Bookhunt

Project 1: Way-Finding Through Speech

A collaborative Javascript project by Faith Kaufman and Chris Perry. Our goal was to make a system for finding books in CMU’s Hunt Library using a speech-responsive interface that we named “Book Hunt.”

09.06.16 | Project Begins

We’ve been instructed to choose a site and create a speech-responsive interface for wayfinding through the space.

We created a google doc for brainstorming:

After much deliberation, four ideas really stood out to us:

  1. food tour (either restaurants or free food)
  2. Scavenger hunt (incorp of cultural probe ideas from last year)
  3. Whats going on (events through fb)
  4. Interactive guide to Phipps

After thinking through the four ideas, we had a moment of insight…

Our idea could be like a scavenger hunt, but within one space on campus. We settled on Hunt Library, thinking that it would be really fun for people to go on a Book Hunt adventure in moments like when they are bored while studying.

For our conversation with the user, we were inspired by the question of

“How are you feeling today?”

We were thinking a series of questions like this could give the interface a good idea of who the user is and what they are looking for in a book. We will then use a combination of absolute and relative directions to take them to the book.

Other ideas for questions were:

How much time do you have?
How much energy do you have?
What kind of books do you like?

We feel really excited about the direction this project is already going in.


09.08.16 | Building a Storyboard

We built our first narrative during class. This helped us to better flesh out the concept. Also, we came up with concepts for the interface such as the inclusion of a graphic compass that would allow for absolute directions like “North” and “South.”

We also started to see problems like — “Can you use a speech-operated interface in an environment like the library where you’re not allowed to talk?” We resolved this issue by making it so that most talking is done on the first floor, which at Hunt, is not a quiet floor.

Our story is as follows:

Our First Storyboard
  1. They open the application and go to the first floor.
  2. They have a conversation with the app with headphones in.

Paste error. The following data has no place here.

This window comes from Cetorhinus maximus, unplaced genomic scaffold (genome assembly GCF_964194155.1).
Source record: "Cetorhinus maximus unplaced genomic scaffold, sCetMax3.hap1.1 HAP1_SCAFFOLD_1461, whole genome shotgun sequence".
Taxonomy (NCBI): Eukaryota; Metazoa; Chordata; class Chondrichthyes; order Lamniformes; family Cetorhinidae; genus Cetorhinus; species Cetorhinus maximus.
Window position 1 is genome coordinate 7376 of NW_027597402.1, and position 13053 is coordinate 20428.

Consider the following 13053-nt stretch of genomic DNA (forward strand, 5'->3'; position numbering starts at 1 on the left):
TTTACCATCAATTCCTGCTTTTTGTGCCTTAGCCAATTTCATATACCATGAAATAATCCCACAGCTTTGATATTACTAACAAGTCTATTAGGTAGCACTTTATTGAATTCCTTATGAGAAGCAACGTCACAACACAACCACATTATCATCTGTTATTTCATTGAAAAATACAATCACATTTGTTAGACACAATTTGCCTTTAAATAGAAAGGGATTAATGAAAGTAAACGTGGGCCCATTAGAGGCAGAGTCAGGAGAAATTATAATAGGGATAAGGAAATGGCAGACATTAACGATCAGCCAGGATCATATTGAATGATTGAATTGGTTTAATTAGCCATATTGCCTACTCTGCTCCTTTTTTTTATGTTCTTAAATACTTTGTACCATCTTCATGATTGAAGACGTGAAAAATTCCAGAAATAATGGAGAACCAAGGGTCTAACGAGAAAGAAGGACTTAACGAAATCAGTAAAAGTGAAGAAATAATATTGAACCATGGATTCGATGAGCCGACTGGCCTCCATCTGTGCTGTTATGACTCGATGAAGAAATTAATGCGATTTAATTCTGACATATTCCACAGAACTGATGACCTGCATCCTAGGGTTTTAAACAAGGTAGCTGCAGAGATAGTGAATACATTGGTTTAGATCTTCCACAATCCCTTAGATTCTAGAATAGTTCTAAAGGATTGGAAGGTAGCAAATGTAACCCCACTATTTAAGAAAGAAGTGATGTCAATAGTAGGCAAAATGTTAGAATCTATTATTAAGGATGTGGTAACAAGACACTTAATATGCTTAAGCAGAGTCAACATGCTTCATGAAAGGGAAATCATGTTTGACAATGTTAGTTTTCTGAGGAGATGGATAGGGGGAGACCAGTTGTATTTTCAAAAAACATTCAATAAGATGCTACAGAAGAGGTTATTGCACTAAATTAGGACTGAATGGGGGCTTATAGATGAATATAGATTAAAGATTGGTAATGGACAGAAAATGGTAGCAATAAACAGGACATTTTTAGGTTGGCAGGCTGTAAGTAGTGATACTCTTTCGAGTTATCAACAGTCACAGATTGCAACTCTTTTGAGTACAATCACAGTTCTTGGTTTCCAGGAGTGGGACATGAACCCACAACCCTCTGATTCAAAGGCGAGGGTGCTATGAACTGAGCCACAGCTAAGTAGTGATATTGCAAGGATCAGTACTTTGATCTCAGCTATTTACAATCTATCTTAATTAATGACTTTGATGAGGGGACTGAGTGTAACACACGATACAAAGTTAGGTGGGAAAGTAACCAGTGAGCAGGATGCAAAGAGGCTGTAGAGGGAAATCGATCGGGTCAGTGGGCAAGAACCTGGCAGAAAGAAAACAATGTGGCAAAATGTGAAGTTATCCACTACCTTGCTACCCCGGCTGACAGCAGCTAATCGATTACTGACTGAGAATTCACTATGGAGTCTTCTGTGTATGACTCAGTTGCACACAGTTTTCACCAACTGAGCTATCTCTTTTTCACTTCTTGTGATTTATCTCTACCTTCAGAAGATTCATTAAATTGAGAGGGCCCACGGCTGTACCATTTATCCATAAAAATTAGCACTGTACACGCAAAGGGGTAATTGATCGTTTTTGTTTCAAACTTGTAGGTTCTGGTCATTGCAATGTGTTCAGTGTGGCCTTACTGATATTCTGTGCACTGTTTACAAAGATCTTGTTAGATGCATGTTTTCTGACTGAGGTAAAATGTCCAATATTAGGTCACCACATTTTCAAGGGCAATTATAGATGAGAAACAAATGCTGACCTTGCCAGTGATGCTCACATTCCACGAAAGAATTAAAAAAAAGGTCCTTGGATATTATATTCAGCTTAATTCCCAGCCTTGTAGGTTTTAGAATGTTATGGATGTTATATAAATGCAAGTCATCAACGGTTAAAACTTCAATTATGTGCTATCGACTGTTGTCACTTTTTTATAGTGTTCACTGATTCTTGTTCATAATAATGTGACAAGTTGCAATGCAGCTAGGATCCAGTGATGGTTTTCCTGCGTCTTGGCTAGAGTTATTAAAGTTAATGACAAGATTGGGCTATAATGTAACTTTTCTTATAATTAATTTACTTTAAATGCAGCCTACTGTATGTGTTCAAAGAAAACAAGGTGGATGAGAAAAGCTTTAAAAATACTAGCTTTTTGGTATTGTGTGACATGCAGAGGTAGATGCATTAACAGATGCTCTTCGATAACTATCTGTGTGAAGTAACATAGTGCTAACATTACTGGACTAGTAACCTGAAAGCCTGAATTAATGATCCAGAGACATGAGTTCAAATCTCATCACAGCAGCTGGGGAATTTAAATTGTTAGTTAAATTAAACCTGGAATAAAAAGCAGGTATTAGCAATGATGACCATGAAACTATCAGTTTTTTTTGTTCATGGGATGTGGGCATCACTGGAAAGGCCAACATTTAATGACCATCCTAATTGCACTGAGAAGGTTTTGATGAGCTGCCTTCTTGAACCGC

3. It instructs them to go to the fourth floor. (absolute)
  4. It instructs them to walk north. (absolute)
  5. It gives relative directions until they locate the book.
  6. It gives absolute directions of where the book is on the shelf

After meeting with our instructor, Q, he suggested that we reduce the conversation and stick with one question:

How are you feeling?

And he also recommended using the P5.js Rita speech library so that we can really showcase the power of speech as an interaction. Based off of their response to the question — ex) good, stressed, adventurous — we can locate a book that matches their mood.

We also thought it would be a good idea for the interface to use call numbers as a way of making sure that the user is on the right track to locating the book. And if they are lost, it can use the information of the call-number to figure out the location of the user. This is a really cool application of the class objectives of our class, “Information and Space.” We are literally locating the user using information that they provide.

We really want to use an android instead of LED display kiosks because we want the device to follow the user on their Book Hunt journey.


09.10.16 | Group Meeting

Book Information

We created a quick list of books and matched them with corresponding feelings:

  • Julio Cortazar — Letters from a lady in paris — Anxious, excited, weird
  • David Foster Wallace — Infinite Jest — bored, adventurous
  • Franz Kafka — The Metamorphosis — angsty, mad, adventurous,
  • Maya Angelou — I know why the caged bird sings — stuck, trapped, stressed, alone/lonely, frusturated
  • Virginia Woolf — The Lady in the Looking Glass — Stuck, pent-up, anxious, happy, okay, fine